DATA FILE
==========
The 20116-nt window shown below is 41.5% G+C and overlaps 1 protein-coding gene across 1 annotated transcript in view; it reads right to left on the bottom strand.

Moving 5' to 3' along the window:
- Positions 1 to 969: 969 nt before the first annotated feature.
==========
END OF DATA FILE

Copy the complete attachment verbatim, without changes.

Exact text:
The 20116-nt window shown below is 41.5% G+C and overlaps 1 protein-coding gene across 1 annotated transcript in view; it reads right to left on the bottom strand.

Moving 5' to 3' along the window:
- Positions 1 to 969: 969 nt before the first annotated feature.